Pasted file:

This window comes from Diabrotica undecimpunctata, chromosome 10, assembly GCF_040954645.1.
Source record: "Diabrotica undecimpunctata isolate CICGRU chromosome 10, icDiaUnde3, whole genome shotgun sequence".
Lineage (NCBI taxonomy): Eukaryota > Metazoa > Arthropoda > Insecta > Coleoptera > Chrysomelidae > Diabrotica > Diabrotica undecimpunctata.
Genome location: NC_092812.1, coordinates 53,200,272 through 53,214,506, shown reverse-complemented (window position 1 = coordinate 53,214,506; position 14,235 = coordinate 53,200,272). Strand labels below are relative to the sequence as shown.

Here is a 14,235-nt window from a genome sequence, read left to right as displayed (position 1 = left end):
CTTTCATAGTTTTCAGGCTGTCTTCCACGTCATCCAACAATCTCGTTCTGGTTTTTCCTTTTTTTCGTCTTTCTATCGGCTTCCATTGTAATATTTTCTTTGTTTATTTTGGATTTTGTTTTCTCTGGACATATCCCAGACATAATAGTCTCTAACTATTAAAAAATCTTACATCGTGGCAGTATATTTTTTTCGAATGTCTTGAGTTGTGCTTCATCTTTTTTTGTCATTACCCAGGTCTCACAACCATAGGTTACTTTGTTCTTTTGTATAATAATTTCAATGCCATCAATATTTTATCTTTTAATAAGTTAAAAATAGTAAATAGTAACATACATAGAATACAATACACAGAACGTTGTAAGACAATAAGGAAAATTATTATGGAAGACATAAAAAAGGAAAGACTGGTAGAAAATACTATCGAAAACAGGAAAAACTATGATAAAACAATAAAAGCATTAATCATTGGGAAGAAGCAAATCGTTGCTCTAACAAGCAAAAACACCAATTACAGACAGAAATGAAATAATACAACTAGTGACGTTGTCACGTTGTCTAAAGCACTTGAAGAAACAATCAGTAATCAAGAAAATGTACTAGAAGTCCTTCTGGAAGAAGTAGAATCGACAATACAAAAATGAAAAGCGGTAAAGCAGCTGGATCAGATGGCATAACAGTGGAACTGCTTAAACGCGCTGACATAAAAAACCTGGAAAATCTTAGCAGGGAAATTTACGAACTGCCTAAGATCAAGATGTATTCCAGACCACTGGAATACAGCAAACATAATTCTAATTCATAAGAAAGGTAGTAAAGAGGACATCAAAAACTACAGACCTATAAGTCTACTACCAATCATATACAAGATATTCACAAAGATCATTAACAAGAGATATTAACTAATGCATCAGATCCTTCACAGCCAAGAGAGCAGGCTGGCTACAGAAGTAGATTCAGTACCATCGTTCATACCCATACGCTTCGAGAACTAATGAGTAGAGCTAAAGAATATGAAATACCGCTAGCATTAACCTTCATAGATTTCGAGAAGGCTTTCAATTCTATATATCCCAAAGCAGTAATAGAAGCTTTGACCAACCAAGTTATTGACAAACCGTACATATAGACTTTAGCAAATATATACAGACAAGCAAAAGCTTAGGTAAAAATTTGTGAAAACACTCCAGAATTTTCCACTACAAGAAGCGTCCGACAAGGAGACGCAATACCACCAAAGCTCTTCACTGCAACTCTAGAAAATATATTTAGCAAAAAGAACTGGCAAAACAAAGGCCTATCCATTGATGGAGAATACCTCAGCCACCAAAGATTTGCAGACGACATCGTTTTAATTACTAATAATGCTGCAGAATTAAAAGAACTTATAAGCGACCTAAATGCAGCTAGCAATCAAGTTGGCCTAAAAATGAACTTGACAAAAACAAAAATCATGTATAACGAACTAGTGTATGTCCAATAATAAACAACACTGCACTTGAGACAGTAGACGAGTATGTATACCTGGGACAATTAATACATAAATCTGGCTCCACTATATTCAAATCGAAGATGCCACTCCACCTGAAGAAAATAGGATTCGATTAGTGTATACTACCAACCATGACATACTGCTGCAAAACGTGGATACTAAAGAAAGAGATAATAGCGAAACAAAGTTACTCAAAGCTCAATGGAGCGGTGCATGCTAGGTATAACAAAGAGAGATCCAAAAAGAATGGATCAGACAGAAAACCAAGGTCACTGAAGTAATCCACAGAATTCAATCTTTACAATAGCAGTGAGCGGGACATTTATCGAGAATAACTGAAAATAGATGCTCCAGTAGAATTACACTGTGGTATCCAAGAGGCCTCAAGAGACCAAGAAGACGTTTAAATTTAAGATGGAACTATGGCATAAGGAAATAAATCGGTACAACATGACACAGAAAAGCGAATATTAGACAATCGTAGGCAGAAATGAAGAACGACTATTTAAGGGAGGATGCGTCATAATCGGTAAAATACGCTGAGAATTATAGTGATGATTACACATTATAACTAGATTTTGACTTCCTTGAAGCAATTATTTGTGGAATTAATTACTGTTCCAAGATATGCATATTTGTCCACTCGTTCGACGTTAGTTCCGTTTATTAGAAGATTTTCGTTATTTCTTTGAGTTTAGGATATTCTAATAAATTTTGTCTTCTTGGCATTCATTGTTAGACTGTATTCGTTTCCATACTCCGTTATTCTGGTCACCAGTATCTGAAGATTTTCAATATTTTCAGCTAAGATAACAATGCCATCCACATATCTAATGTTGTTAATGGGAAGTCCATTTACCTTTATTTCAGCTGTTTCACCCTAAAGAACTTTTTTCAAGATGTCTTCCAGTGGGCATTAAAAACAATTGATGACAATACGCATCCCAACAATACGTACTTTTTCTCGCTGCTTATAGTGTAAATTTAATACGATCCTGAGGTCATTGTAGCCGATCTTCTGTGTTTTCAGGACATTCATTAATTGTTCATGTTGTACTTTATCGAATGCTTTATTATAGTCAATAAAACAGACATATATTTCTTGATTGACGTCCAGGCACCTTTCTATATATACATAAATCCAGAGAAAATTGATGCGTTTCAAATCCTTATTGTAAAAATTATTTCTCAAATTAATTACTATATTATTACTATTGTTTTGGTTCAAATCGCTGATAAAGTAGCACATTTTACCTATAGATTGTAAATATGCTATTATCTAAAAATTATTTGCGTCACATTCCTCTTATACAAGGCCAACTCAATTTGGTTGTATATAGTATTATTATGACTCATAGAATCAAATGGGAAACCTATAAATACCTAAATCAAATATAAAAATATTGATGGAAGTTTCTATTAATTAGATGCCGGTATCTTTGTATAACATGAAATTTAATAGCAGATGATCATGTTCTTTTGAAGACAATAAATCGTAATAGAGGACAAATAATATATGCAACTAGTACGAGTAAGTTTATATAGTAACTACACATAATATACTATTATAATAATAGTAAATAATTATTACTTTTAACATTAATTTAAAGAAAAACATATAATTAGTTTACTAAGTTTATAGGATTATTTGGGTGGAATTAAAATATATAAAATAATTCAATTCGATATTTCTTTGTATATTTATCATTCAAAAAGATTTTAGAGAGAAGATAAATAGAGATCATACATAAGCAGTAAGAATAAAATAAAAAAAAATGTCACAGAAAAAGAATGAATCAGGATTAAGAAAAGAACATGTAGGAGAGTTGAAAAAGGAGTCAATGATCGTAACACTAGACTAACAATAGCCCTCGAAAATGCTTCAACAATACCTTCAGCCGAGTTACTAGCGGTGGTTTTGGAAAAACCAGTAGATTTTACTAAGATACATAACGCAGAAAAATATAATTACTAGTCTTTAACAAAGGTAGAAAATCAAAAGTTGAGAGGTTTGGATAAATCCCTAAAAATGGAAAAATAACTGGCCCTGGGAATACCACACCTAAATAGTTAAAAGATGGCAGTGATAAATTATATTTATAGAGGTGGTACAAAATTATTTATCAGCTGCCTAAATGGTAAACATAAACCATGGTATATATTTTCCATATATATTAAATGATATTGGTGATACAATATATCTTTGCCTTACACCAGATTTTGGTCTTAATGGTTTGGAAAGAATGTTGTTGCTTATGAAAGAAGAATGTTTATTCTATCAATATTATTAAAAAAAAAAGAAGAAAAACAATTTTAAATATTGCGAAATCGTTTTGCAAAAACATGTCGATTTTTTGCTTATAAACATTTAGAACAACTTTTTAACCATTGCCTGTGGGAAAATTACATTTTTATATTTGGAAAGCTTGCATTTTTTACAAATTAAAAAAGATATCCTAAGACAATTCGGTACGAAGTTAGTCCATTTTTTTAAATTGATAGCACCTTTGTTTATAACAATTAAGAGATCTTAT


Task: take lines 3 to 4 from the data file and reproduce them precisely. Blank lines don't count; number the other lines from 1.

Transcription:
Lineage (NCBI taxonomy): Eukaryota > Metazoa > Arthropoda > Insecta > Coleoptera > Chrysomelidae > Diabrotica > Diabrotica undecimpunctata.
Genome location: NC_092812.1, coordinates 53,200,272 through 53,214,506, shown reverse-complemented (window position 1 = coordinate 53,214,506; position 14,235 = coordinate 53,200,272). Strand labels below are relative to the sequence as shown.